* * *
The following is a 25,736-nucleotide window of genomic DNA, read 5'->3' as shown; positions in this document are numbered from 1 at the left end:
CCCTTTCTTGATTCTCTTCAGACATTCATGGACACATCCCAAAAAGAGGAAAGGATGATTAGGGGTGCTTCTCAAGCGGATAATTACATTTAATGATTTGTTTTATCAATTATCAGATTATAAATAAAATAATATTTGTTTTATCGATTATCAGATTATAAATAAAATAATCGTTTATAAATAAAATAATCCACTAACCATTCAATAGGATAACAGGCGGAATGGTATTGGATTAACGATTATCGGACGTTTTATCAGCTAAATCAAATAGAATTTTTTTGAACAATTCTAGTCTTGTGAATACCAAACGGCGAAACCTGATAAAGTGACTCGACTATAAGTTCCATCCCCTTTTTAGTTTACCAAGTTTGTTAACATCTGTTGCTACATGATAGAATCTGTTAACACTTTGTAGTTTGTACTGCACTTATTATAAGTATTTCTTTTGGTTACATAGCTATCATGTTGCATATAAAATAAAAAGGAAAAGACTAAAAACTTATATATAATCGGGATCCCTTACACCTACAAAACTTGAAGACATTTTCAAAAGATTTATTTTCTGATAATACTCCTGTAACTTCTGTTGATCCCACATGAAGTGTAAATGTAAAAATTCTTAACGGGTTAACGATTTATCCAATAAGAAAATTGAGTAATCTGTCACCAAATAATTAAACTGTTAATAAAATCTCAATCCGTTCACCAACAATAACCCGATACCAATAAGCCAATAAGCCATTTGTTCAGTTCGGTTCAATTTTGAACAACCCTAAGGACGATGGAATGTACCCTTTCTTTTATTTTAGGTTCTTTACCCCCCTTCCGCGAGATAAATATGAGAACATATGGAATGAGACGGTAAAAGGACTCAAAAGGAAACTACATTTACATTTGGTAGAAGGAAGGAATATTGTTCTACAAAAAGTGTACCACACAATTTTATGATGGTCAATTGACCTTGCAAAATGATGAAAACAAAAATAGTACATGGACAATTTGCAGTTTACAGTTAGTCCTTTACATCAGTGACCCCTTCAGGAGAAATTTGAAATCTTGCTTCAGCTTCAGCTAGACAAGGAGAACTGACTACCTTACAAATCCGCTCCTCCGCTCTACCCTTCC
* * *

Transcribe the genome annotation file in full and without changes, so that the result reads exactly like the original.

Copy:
The following is a 25,736-nucleotide window of genomic DNA, read 5'->3' as shown; positions in this document are numbered from 1 at the left end:
CCCTTTCTTGATTCTCTTCAGACATTCATGGACACATCCCAAAAAGAGGAAAGGATGATTAGGGGTGCTTCTCAAGCGGATAATTACATTTAATGATTTGTTTTATCAATTATCAGATTATAAATAAAATAATATTTGTTTTATCGATTATCAGATTATAAATAAAATAATCGTTTATAAATAAAATAATCCACTAACCATTCAATAGGATAACAGGCGGAATGGTATTGGATTAACGATTATCGGACGTTTTATCAGCTAAATCAAATAGAATTTTTTTGAACAATTCTAGTCTTGTGAATACCAAACGGCGAAACCTGATAAAGTGACTCGACTATAAGTTCCATCCCCTTTTTAGTTTACCAAGTTTGTTAACATCTGTTGCTACATGATAGAATCTGTTAACACTTTGTAGTTTGTACTGCACTTATTATAAGTATTTCTTTTGGTTACATAGCTATCATGTTGCATATAAAATAAAAAGGAAAAGACTAAAAACTTATATATAATCGGGATCCCTTACACCTACAAAACTTGAAGACATTTTCAAAAGATTTATTTTCTGATAATACTCCTGTAACTTCTGTTGATCCCACATGAAGTGTAAATGTAAAAATTCTTAACGGGTTAACGATTTATCCAATAAGAAAATTGAGTAATCTGTCACCAAATAATTAAACTGTTAATAAAATCTCAATCCGTTCACCAACAATAACCCGATACCAATAAGCCAATAAGCCATTTGTTCAGTTCGGTTCAATTTTGAACAACCCTAAGGACGATGGAATGTACCCTTTCTTTTATTTTAGGTTCTTTACCCCCCTTCCGCGAGATAAATATGAGAACATATGGAATGAGACGGTAAAAGGACTCAAAAGGAAACTACATTTACATTTGGTAGAAGGAAGGAATATTGTTCTACAAAAAGTGTACCACACAATTTTATGATGGTCAATTGACCTTGCAAAATGATGAAAACAAAAATAGTACATGGACAATTTGCAGTTTACAGTTAGTCCTTTACATCAGTGACCCCTTCAGGAGAAATTTGAAATCTTGCTTCAGCTTCAGCTAGACAAGGAGAACTGACTACCTTACAAATCCGCTCCTCCGCTCTACCCTTCC